When Obama came on Nov. 26, he met DreamWorks executives and employees, giving an afternoon speech about the importance of the film industry to the American economy and international diplomacy, as well as visiting with stars of an upcoming DreamWorks movie, including Steve Martin.
He also shook hands with Glendale Mayor Dave Weaver, and three other council members attended his speech.
But the president’s visit was solely focused on DreamWorks and not the rest of the city, so Glendale residents who didn’t have a chance to meet him shouldn’t have to pay for the DreamWorks staff who did, Councilman Zareh Sinanyan said during a council meeting this week.
“Is it not fair for [DreamWorks] to foot at least part of the bill?” Sinanyan said. “It’s not like the president came and met with the residents of Glendale.”
POLL: Should DreamWorks Animation help Glendale pay for President Obama's visit?
Sinanyan’s request came as Glendale continues to climb out of financial distress prompted by the recession and the loss of the city’s prominent redevelopment program.
The approximately $61,000 covered the cost of 92 personnel, ranging from SWAT to traffic-control officers, said city spokesman Tom Lorenz.
Although Councilwoman Laura Friedman said on Thursday she agreed with Sinanyan, she said she changed her mind on Friday.
At first, Friedman said DreamWorks should cover part of the cost since company officials told the city it had to limit attendance at a retirement party for Glendale Police Chief Ron De Pompa on their campus Thursday night to 250 people, although it was the city’s understanding that around 350 people could be invited.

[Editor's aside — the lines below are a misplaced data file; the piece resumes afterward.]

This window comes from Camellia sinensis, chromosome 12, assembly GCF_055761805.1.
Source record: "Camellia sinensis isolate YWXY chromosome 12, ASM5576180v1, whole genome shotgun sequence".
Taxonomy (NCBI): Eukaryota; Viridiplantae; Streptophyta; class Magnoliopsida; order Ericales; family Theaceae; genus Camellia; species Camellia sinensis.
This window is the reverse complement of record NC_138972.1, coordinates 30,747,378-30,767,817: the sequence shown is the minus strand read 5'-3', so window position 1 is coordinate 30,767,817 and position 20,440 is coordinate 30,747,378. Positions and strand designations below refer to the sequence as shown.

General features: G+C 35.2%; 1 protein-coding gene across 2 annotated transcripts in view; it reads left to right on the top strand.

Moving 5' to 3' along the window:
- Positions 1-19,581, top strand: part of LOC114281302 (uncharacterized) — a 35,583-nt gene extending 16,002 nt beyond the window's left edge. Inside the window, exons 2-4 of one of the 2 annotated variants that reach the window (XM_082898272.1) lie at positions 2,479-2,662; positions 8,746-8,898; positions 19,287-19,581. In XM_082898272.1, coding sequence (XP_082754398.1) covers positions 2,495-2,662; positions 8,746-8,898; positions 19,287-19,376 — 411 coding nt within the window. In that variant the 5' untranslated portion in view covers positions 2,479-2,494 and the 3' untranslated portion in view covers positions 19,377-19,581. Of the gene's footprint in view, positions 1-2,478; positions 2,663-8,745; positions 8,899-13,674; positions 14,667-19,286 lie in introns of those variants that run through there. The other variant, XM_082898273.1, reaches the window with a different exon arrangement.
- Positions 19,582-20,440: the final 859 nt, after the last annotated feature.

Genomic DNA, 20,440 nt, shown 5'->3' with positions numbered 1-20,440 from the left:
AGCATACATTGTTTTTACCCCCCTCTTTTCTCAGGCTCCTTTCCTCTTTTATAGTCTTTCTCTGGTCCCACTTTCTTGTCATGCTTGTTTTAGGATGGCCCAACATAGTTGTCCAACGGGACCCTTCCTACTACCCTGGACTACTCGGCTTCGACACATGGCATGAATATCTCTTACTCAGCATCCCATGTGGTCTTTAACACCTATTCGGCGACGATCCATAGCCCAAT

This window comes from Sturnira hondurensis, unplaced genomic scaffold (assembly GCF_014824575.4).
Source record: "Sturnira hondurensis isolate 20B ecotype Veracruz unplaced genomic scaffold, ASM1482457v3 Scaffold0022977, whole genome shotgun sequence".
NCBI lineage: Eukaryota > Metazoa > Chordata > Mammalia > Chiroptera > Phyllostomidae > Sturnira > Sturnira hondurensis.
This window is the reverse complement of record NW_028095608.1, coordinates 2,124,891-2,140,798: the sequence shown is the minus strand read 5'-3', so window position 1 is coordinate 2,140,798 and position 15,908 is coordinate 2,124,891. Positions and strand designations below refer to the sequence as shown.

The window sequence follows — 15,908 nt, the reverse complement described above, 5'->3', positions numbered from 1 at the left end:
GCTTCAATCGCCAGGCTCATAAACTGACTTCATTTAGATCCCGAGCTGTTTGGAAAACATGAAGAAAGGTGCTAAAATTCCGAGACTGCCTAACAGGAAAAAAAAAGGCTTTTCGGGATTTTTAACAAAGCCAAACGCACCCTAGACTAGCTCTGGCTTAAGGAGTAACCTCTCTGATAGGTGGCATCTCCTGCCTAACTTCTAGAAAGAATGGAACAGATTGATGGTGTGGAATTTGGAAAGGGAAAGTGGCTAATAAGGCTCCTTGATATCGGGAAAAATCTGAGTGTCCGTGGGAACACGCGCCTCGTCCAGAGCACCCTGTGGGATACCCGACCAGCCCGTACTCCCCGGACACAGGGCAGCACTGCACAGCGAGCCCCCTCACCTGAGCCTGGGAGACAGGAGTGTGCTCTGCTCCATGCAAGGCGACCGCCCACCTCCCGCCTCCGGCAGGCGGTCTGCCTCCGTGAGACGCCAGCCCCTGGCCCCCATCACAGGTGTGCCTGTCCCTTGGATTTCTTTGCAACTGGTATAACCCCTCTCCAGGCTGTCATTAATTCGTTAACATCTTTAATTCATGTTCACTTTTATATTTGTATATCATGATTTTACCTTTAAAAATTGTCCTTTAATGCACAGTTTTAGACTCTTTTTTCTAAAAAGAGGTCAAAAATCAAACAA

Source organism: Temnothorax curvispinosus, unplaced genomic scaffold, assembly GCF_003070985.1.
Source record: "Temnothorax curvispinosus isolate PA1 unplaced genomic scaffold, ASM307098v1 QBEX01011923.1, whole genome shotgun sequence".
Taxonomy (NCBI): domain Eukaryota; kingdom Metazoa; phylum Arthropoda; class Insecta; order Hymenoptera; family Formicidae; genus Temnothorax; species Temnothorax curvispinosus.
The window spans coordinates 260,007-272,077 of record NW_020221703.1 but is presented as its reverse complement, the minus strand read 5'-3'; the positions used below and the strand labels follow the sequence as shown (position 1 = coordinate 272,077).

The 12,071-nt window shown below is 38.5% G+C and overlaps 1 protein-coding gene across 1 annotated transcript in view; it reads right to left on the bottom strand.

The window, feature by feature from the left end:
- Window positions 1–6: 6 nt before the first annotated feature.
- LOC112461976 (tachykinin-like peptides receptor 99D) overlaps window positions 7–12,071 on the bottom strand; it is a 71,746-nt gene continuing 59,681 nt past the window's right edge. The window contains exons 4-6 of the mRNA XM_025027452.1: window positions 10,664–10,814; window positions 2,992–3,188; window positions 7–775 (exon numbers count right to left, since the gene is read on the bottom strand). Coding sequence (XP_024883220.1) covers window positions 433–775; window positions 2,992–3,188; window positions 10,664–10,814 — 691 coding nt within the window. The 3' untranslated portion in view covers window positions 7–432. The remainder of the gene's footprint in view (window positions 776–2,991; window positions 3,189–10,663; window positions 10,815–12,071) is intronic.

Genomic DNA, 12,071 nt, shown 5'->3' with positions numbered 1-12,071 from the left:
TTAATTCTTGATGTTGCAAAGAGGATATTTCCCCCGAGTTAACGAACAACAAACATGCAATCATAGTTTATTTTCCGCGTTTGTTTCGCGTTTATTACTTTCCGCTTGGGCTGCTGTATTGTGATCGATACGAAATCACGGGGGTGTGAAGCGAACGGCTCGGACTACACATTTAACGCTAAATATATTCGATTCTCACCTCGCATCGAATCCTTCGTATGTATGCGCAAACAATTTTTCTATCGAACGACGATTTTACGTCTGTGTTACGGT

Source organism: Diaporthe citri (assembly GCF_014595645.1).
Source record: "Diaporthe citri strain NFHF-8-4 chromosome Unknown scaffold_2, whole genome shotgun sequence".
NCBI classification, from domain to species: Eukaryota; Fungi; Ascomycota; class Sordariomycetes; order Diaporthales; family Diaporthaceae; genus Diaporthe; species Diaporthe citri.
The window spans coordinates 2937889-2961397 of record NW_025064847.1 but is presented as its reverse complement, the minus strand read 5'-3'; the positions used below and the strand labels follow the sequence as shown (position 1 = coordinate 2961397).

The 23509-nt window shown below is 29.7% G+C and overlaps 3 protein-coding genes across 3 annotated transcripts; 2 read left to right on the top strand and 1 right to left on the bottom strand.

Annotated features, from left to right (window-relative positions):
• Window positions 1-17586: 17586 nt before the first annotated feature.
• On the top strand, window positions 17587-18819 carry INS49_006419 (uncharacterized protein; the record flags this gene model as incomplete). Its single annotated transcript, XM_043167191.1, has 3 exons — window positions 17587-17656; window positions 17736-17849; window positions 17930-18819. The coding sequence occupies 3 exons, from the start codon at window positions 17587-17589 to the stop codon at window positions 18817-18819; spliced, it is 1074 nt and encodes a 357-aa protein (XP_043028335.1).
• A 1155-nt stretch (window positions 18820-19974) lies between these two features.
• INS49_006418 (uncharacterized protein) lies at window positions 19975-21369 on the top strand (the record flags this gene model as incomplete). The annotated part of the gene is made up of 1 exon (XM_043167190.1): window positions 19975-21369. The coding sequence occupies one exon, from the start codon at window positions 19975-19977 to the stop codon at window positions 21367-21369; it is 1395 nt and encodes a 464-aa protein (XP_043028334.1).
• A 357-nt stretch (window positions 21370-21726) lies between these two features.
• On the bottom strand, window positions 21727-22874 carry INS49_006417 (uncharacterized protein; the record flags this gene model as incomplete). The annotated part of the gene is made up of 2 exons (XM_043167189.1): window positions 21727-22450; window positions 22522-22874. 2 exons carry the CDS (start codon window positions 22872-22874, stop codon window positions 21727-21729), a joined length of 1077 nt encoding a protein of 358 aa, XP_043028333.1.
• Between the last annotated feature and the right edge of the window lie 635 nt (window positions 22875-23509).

City staff had to disinvite guests the day of the event because of the limitation, Friedman said, describing the situation as “embarrassing.”
However, after further thought, she said she would no longer ask that DreamWorks help pay the bill.
“I think that when the president comes to your city, it’s an honor and we have to take responsibility for his safety,” said Friedman, who was unable to attend the president’s speech. “As much as it would be great if DreamWorks paid, I’m not going to demand that they do.”
DreamWorks spokeswoman Allison Rawlings said the retirement party capacity was originally set at 250 by DreamWorks, but the city-run guest list grew beyond that.
Rawlings said the animation company had not been contacted directly by the city about the cost of security at the Obama event.
“DreamWorks is honored that the president chose to speak at DreamWorks and in Glendale,” Rawlings said.
Other council members did not return calls for comment.
Despite Sinanyan’s concerns, City Manager Scott Ochoa said during the council meeting that it’s traditional for cities to pay for the extra security that comes with a presidential visit.
“At the end of the day, it’s really just something we do,” Ochoa said.
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